A walk around the city with Eliud Kiptanui just after he won the IAAF gold label Ottawa Marathon

A marathon fan once told me that a high number of marathon runners, after finishing a race, do not care much to know the name of the runner who won the marathon. I respect the fan's opinion. However, I think I got a new perspective this weekend (28th of May 2017) on this as to why that may appear so and why it could not be as it appears.
It could be true that many marathon runners approaching the finish line minutes, or hours, later, after the victory ceremony is done, may not know the name of the winner, but it doesn't mean they do not want to know. Perhaps all they want at that time in the world is just but something to eat and the quickest way to get back to their homes to rest.
I did not plan to walk around the city of Ottawa with the newly crowned champion, but it just happened in a way that no one may believe as it was too coincidental, but I will tell it anyway. It seems that everything happens for a reason.
At around 4PM, I got bored of being alone in my hotel room at the Ottawa Marriott Hotel, a hotel that was part of the sponsors of the race and hosted elite runners, and so decided to come out and see if I could find some company. I was just in time to stop Nicholas Bor, who also had nowhere in particular to go, just as he was about to
enter the lift. Eliud Kiptanui also came out of his room, found us standing and asked if there was anywhere interesting we were heading to, and so the three of us decided to go out of the hotel and walk around the city.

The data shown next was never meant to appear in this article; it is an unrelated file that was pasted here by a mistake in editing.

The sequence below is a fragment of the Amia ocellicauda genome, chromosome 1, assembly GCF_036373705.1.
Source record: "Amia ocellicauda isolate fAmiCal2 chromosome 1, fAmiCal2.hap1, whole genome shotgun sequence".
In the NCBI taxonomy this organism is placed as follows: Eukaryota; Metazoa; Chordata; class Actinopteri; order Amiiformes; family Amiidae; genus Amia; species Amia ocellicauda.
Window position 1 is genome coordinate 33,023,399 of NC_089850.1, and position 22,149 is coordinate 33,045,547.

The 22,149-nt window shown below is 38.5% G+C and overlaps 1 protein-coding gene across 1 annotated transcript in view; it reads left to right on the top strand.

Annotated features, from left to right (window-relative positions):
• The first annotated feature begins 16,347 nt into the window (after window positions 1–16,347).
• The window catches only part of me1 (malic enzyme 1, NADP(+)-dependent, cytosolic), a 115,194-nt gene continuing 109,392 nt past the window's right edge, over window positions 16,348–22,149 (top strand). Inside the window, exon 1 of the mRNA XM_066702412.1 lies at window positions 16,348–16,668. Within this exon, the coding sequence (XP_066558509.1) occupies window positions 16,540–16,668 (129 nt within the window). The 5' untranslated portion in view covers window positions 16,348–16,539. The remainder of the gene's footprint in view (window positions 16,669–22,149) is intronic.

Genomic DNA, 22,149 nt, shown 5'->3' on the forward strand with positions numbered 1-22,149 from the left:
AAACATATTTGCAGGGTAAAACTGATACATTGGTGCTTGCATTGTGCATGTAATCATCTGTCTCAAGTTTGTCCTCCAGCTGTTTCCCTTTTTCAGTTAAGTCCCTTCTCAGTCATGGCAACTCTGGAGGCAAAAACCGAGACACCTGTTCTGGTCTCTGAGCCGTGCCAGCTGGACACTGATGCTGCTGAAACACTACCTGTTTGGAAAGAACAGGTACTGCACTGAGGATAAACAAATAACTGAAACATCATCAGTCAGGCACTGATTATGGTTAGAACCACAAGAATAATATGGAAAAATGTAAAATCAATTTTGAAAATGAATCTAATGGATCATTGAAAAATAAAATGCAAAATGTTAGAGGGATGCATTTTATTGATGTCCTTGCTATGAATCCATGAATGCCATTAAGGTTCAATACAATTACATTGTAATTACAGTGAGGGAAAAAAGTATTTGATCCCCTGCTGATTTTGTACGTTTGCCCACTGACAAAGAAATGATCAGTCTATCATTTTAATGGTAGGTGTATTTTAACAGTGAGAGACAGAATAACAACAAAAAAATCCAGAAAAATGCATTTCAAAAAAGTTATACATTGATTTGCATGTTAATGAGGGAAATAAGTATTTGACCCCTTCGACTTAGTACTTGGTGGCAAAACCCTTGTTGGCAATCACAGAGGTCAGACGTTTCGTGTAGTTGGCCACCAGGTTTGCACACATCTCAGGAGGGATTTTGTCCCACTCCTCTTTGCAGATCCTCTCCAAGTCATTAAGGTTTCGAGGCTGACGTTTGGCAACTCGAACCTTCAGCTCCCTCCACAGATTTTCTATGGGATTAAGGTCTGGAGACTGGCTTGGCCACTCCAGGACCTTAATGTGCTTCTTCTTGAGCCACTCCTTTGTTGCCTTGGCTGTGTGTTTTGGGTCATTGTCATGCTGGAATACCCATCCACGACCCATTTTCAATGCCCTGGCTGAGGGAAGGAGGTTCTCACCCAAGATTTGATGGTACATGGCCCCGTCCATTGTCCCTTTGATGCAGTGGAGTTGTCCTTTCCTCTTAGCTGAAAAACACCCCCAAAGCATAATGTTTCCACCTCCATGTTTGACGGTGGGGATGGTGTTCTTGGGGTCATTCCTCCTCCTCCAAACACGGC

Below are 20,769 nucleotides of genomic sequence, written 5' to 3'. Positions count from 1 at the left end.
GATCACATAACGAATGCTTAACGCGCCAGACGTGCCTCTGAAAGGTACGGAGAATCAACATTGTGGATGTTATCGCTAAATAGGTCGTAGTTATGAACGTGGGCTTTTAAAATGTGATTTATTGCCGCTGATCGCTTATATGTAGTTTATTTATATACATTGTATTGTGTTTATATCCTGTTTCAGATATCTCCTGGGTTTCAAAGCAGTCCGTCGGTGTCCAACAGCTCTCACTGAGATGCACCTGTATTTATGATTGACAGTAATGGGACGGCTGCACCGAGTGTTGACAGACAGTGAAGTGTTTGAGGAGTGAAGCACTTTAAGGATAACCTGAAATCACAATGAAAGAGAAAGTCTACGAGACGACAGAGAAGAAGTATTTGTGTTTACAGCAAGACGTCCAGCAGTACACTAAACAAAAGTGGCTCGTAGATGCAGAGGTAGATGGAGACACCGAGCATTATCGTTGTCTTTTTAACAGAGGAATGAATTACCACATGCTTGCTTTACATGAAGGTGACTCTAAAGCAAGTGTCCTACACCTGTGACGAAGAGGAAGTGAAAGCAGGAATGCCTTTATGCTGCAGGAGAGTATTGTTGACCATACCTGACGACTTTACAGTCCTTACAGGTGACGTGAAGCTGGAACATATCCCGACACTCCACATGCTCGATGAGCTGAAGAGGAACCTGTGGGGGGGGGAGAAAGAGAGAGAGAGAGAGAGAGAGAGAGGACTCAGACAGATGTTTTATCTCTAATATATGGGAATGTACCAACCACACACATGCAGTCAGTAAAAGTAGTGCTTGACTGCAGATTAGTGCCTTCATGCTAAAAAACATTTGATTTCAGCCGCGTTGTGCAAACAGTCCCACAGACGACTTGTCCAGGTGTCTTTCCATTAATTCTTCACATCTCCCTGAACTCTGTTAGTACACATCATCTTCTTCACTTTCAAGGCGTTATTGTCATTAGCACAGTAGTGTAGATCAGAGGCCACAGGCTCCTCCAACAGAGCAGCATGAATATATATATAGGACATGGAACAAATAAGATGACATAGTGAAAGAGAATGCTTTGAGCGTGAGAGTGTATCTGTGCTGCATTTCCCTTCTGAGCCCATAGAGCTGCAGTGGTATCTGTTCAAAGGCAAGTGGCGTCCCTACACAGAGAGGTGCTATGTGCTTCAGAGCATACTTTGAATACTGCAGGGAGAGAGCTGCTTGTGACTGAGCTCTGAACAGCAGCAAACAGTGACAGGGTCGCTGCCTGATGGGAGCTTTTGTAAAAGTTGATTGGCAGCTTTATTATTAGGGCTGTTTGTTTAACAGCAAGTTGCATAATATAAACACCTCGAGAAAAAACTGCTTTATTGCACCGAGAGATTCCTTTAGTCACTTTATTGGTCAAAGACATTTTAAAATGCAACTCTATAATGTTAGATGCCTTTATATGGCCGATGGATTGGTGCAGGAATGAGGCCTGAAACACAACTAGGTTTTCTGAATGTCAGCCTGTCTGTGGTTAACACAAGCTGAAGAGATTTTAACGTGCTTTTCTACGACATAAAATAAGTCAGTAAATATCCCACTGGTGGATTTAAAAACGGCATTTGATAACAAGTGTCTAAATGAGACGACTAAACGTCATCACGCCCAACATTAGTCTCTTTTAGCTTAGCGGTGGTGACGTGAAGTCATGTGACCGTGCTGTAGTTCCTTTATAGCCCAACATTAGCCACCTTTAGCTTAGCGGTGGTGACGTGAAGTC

Earlier on, after the marathon, we (Kenyan athletes and one coach; Joseph Jeromei) had finished having a luncheon with Kenya's high commission to Canada staff, including the High Commissioner himself, and most athletes went to their rooms to rest.
And now as we walked around, we would see that most of the people in the streets had participated in the marathon too, judging from the way they dragged their legs and had race back packs. It was hard for us to hide our identity as Kenyan runners and many people would ask to take a picture with us. Not many would recognize Kiptanui as the winner of the big race and I was enjoying myself seeing how they reacted whenever I or Bor pointed out to them that they were not actually taking a picture with a random elite athlete from Kenya, but the newly crowned 2017 Ottawa marathon champion himself.

Having travelled around many cities around the world for races, both Kiptanui and Bor found the general public on the Ottawa streets to be so kind, cheerful and very welcoming. Another thing they observed is that the Kenyans living in Canada also look more stable than some Kenyans they would find in other countries. Well, most people requested to take pictures with us and we were happy to let them do that.
Kiptanui is a very humble athlete and cares so much about how others feel, one little boy asked to take a picture with him just after the podium celebrations and not only did he agree to do that, but went two extra miles by giving the boy the flowers and the head crown! The ten year old boy, Devlin Taillon, has an interesting connection with Kenya, is a great fan of Kenyan athletes and is also a young aspiring runner. I met the boy later in the evening with his mother and saw how happy he was and how much the flowers really meant to him.
In the end, I learned that marathon fans love elite marathon runners as much as the elites are also happy when they meet and interact with them.

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